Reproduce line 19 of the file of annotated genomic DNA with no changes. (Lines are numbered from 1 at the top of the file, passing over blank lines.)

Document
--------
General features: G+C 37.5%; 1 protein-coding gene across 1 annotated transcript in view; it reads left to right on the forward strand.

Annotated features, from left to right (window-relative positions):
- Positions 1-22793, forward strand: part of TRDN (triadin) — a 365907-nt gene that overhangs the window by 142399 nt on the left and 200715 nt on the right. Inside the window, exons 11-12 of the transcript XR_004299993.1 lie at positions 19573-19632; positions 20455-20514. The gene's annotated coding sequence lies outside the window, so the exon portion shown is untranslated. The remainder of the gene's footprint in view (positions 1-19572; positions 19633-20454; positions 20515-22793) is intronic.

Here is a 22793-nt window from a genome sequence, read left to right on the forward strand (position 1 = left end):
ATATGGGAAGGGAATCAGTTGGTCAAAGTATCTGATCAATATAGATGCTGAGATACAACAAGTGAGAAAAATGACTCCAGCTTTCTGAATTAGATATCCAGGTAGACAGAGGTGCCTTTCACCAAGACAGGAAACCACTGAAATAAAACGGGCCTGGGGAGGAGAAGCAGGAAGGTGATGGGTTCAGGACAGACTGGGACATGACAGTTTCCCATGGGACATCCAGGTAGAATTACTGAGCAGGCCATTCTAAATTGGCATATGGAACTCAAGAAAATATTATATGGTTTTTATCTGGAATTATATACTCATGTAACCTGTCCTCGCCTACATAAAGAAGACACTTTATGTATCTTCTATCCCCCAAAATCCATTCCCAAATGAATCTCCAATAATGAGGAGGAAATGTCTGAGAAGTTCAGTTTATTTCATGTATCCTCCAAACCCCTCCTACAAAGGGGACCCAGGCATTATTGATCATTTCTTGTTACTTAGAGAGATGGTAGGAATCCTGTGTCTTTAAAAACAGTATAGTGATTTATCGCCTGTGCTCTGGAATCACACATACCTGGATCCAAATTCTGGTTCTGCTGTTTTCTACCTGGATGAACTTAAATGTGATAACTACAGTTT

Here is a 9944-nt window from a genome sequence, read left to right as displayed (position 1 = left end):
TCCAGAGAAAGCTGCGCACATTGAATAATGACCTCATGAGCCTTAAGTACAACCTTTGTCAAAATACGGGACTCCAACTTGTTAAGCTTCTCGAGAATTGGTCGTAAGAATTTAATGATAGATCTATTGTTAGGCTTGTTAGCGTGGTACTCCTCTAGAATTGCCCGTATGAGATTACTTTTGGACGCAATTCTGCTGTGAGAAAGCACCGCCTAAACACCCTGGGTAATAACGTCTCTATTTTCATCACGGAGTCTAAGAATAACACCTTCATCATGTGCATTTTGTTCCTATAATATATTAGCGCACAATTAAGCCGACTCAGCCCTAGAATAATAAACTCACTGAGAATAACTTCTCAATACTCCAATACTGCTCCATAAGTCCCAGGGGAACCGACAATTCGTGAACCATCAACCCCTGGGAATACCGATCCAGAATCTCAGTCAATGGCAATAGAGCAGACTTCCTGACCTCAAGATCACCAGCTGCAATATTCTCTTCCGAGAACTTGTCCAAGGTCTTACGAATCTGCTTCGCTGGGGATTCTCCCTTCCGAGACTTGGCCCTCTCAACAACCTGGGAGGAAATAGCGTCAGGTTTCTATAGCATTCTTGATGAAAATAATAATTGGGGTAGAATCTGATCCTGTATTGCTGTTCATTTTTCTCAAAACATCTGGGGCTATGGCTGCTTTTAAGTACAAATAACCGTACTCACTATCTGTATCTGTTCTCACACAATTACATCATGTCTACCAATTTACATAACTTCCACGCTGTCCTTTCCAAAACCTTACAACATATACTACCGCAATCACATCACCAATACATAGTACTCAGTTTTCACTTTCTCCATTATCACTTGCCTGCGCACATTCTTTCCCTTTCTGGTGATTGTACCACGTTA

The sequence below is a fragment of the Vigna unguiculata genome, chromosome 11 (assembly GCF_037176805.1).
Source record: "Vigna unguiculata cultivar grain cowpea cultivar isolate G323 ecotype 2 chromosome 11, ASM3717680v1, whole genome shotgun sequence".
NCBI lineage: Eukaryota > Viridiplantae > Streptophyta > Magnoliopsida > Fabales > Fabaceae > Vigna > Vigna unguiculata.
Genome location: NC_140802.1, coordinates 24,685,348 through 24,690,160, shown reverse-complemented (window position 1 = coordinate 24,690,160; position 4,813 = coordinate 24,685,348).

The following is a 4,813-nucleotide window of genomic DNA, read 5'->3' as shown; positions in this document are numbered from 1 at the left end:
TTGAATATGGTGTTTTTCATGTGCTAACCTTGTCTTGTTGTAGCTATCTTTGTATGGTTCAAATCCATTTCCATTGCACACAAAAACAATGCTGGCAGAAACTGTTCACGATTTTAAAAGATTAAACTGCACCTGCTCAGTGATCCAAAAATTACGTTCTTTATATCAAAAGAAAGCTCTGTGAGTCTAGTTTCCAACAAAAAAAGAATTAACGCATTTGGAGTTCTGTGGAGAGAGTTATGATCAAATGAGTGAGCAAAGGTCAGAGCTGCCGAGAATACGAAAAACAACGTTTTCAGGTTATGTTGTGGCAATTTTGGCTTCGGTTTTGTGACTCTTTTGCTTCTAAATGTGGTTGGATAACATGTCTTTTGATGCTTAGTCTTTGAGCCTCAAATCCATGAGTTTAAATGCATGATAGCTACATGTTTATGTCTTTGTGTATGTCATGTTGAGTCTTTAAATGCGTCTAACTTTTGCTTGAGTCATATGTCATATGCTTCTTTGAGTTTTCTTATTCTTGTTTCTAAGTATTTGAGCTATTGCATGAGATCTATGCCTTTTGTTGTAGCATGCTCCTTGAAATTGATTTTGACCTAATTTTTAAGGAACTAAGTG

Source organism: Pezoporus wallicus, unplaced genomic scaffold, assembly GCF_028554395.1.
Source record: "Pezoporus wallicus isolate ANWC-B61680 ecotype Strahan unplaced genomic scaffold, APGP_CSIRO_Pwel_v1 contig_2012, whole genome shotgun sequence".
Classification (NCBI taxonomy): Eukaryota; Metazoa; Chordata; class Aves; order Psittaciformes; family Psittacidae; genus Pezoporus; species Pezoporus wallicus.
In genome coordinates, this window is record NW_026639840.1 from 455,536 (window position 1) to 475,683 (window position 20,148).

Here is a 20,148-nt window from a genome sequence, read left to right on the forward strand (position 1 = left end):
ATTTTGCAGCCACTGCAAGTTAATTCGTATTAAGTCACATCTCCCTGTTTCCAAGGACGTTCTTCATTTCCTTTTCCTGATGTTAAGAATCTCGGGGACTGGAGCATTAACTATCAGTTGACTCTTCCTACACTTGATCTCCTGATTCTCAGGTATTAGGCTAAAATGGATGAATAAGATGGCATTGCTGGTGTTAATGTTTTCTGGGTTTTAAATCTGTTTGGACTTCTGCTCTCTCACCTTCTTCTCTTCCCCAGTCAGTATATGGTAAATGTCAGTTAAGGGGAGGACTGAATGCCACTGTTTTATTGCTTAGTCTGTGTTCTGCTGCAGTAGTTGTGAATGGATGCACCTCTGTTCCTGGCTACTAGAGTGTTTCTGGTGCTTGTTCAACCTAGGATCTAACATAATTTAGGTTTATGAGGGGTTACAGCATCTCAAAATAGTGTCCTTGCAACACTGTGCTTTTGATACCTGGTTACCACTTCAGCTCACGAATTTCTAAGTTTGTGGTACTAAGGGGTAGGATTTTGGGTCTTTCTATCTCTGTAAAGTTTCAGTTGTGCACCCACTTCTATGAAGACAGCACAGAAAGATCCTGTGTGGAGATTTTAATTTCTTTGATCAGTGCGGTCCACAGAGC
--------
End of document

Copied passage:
ATTTTGCAGCCACTGCAAGTTAATTCGTATTAAGTCACATCTCCCTGTTTCCAAGGACGTTCTTCATTTCCTTTTCCTGATGTTAAGAATCTCGGGGACTGGAGCATTAACTATCAGTTGACTCTTCCTACACTTGATCTCCTGATTCTCAGGTATTAGGCTAAAATGGATGAATAAGATGGCATTGCTGGTGTTAATGTTTTCTGGGTTTTAAATCTGTTTGGACTTCTGCTCTCTCACCTTCTTCTCTTCCCCAGTCAGTATATGGTAAATGTCAGTTAAGGGGAGGACTGAATGCCACTGTTTTATTGCTTAGTCTGTGTTCTGCTGCAGTAGTTGTGAATGGATGCACCTCTGTTCCTGGCTACTAGAGTGTTTCTGGTGCTTGTTCAACCTAGGATCTAACATAATTTAGGTTTATGAGGGGTTACAGCATCTCAAAATAGTGTCCTTGCAACACTGTGCTTTTGATACCTGGTTACCACTTCAGCTCACGAATTTCTAAGTTTGTGGTACTAAGGGGTAGGATTTTGGGTCTTTCTATCTCTGTAAAGTTTCAGTTGTGCACCCACTTCTATGAAGACAGCACAGAAAGATCCTGTGTGGAGATTTTAATTTCTTTGATCAGTGCGGTCCACAGAGC